Some people may be familiar with it — the smell of rainwater in a covered tube. It's a stale, unpleasant smell. And it's similar to what happens at the Chesapeake Bay every summer.
Fertilizer washes into the Bay from farms, septic tanks, sewage plants, and backyards. Then algae eat it and make giant algae blooms so big they can be seen from space.
The algae die and rot. After that, the unpleasant smell of low oxygen water is produced. This toxicity in the water is huge, and it kills tens of thousands of animals in the Bay every year.
Bill Dennison, a scientist with the University of Maryland, says how bad it gets next summer, depends on this spring.
"The big thing is in setting things up right now, and the precipitation between now and April," he says.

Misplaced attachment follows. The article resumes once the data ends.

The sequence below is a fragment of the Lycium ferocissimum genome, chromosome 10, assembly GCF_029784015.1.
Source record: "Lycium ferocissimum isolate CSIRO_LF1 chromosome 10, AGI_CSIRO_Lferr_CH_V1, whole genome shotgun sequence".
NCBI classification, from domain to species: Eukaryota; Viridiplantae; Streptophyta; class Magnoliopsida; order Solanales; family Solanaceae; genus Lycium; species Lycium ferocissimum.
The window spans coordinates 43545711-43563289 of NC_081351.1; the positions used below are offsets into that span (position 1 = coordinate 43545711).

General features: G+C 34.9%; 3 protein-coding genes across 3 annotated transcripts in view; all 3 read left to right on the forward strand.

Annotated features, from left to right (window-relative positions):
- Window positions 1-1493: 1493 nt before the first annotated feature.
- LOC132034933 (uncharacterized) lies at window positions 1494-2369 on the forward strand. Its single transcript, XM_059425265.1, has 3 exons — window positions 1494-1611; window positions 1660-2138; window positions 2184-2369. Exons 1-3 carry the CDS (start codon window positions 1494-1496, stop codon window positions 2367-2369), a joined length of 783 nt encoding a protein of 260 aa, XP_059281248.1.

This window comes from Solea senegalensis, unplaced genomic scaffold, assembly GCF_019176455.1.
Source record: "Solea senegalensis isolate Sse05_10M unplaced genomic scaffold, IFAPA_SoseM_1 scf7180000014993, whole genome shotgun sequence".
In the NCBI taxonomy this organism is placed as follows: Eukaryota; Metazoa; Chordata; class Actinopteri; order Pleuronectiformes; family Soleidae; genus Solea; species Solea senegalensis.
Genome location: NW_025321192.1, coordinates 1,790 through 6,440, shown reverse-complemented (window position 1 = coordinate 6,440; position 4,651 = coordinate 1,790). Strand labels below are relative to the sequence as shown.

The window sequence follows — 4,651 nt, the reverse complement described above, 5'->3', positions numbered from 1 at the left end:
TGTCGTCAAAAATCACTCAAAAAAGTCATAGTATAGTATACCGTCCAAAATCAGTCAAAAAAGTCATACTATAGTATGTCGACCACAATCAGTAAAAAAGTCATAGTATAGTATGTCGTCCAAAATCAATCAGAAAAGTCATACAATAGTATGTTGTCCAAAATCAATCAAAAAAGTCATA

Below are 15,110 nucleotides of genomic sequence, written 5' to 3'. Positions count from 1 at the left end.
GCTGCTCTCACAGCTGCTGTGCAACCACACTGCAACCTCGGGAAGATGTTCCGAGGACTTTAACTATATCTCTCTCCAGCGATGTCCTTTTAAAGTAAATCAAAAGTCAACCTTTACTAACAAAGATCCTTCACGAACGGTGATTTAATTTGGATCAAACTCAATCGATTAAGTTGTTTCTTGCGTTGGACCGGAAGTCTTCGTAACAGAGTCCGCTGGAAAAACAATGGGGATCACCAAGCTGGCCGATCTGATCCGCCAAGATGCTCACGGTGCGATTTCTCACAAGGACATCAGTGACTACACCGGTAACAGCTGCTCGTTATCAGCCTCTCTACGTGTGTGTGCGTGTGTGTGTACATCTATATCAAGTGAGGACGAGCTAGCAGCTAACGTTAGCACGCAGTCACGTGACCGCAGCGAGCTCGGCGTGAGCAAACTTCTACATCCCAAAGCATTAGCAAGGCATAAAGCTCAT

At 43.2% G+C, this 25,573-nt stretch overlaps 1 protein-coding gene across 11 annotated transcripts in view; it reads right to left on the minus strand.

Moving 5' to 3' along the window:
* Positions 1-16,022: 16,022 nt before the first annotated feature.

That's because the rain is what washes all the fertilizer into the Bay. But the rain also sends a sheet of freshwater that floats on top of the saltier water, deeper in the Bay, kind of like a lid, sealing the nasty water down below.
"The double whammy of injecting nutrients, and you're also trapping the bottom water from the surface," Dennison says.
Over the long term he says, programs to reduce the nutrients that flow into the Bay are working, but from year to year, the spring rain has a big say.